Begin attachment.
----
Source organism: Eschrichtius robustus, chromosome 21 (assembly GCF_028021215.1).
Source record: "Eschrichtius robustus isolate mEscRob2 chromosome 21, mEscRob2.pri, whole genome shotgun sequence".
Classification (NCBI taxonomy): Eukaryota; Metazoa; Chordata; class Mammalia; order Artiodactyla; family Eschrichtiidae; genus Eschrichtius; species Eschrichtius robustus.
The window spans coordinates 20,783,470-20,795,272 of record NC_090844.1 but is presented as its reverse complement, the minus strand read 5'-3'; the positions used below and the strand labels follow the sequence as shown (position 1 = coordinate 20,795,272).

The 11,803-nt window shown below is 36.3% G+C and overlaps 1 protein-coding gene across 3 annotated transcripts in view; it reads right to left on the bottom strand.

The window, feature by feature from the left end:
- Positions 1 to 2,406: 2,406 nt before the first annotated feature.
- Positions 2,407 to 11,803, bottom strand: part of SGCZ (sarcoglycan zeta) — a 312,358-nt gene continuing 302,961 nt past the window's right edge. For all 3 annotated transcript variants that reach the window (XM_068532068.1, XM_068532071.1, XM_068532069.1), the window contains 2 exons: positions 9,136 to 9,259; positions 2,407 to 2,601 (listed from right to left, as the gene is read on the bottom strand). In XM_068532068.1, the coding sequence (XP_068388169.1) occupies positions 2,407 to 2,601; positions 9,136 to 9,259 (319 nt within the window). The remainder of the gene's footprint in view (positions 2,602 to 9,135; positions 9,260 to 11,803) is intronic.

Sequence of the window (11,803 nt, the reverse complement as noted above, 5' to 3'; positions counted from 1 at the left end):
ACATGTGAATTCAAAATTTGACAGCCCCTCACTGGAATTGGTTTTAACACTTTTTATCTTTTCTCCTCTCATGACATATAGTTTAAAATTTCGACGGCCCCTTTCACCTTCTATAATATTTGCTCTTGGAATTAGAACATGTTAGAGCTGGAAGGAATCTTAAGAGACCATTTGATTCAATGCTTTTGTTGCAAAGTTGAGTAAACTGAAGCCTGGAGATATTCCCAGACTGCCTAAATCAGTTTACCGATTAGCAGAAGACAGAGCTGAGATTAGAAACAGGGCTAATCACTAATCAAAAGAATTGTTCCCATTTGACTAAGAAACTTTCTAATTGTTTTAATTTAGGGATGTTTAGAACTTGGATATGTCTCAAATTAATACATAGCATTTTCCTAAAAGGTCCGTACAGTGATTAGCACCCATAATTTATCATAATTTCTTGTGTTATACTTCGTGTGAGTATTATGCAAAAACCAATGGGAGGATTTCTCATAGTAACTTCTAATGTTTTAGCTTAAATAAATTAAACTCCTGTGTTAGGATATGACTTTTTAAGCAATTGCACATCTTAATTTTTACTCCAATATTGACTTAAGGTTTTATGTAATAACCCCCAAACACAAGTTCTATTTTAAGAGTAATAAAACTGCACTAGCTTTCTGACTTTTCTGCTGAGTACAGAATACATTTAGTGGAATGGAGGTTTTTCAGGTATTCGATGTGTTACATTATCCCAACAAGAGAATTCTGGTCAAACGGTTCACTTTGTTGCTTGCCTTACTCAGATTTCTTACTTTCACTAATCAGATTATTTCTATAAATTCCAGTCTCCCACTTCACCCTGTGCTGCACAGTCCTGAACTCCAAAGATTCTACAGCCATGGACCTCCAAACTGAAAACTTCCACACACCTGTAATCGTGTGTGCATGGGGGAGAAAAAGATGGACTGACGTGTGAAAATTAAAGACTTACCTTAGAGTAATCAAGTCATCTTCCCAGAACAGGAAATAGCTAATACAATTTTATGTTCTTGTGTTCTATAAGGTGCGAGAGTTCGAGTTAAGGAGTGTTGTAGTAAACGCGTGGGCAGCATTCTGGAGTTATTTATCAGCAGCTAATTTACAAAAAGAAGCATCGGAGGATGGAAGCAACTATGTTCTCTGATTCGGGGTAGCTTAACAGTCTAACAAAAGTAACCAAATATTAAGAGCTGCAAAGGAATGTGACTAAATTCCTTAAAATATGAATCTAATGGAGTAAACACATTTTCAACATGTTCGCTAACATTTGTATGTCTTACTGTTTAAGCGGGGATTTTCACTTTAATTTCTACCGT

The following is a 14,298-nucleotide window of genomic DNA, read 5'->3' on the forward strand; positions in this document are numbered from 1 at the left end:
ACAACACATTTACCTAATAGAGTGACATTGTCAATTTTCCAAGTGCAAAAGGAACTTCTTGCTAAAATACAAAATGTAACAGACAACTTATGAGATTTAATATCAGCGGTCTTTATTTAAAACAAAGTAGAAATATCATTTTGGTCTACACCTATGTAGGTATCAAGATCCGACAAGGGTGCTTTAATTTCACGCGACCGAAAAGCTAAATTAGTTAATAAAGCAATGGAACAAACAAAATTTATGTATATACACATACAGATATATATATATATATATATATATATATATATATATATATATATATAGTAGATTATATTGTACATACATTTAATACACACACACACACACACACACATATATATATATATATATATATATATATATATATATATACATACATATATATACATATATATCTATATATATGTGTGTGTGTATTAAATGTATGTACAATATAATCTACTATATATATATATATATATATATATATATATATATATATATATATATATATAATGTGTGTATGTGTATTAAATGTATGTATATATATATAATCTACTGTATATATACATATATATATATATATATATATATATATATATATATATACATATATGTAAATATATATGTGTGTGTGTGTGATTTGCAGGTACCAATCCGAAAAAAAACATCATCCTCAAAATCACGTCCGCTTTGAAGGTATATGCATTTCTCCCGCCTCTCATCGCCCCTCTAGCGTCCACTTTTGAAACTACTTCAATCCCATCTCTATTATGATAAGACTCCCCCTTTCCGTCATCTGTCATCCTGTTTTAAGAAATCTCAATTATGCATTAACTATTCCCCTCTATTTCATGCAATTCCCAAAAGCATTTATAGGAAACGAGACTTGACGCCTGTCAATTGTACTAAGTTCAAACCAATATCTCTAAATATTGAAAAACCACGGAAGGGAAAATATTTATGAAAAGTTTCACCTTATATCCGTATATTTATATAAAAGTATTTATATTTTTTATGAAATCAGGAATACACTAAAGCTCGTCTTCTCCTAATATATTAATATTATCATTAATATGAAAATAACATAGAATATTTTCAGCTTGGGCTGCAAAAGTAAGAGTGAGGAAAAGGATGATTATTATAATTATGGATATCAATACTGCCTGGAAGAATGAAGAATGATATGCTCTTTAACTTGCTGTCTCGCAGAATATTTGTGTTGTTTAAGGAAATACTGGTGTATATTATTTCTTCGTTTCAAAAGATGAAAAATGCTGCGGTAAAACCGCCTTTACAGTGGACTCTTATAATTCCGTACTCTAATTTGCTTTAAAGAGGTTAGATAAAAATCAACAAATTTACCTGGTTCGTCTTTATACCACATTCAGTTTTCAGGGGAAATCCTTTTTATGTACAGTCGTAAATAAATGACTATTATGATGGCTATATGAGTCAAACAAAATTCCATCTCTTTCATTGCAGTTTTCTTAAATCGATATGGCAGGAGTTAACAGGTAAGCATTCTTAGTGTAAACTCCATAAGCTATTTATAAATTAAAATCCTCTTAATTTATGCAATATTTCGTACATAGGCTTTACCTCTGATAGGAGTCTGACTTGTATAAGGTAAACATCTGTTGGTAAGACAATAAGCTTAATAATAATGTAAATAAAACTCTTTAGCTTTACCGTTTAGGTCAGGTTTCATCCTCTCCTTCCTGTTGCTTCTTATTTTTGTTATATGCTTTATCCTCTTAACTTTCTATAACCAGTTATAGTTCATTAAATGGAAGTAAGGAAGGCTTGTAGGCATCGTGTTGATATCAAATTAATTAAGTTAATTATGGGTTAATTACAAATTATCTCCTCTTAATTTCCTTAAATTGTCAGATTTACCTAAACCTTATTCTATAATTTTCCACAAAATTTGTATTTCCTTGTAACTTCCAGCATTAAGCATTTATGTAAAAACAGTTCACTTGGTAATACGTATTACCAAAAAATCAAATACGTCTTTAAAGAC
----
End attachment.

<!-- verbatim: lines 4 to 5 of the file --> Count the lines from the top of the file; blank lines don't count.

The window spans coordinates 20,783,470-20,795,272 of record NC_090844.1 but is presented as its reverse complement, the minus strand read 5'-3'; the positions used below and the strand labels follow the sequence as shown (position 1 = coordinate 20,795,272).

The 11,803-nt window shown below is 36.3% G+C and overlaps 1 protein-coding gene across 3 annotated transcripts in view; it reads right to left on the bottom strand.